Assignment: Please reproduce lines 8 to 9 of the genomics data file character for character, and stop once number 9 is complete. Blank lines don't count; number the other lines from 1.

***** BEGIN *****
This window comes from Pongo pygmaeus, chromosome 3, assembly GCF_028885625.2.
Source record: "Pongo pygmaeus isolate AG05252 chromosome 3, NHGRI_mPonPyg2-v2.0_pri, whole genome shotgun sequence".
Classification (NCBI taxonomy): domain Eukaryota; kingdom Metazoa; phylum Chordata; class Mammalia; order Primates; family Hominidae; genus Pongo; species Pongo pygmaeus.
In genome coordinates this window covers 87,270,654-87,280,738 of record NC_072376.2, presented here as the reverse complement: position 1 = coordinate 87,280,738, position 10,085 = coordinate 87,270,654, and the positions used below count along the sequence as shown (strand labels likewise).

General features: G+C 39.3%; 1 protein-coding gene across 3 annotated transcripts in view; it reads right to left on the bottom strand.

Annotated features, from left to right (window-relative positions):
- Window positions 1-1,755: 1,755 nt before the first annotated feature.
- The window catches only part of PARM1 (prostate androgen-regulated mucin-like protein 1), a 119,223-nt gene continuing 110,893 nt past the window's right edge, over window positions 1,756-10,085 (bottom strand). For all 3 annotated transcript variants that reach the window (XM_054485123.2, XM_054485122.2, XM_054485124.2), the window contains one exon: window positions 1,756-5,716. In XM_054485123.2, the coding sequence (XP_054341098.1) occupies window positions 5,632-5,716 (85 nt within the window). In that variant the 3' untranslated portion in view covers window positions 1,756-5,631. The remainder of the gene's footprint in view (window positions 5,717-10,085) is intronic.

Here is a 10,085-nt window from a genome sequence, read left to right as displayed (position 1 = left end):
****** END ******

- The window catches only part of PARM1 (prostate androgen-regulated mucin-like protein 1), a 119,223-nt gene continuing 110,893 nt past the window's right edge, over window positions 1,756-10,085 (bottom strand). For all 3 annotated transcript variants that reach the window (XM_054485123.2, XM_054485122.2, XM_054485124.2), the window contains one exon: window positions 1,756-5,716. In XM_054485123.2, the coding sequence (XP_054341098.1) occupies window positions 5,632-5,716 (85 nt within the window). In that variant the 3' untranslated portion in view covers window positions 1,756-5,631. The remainder of the gene's footprint in view (window positions 5,717-10,085) is intronic.

Here is a 10,085-nt window from a genome sequence, read left to right as displayed (position 1 = left end):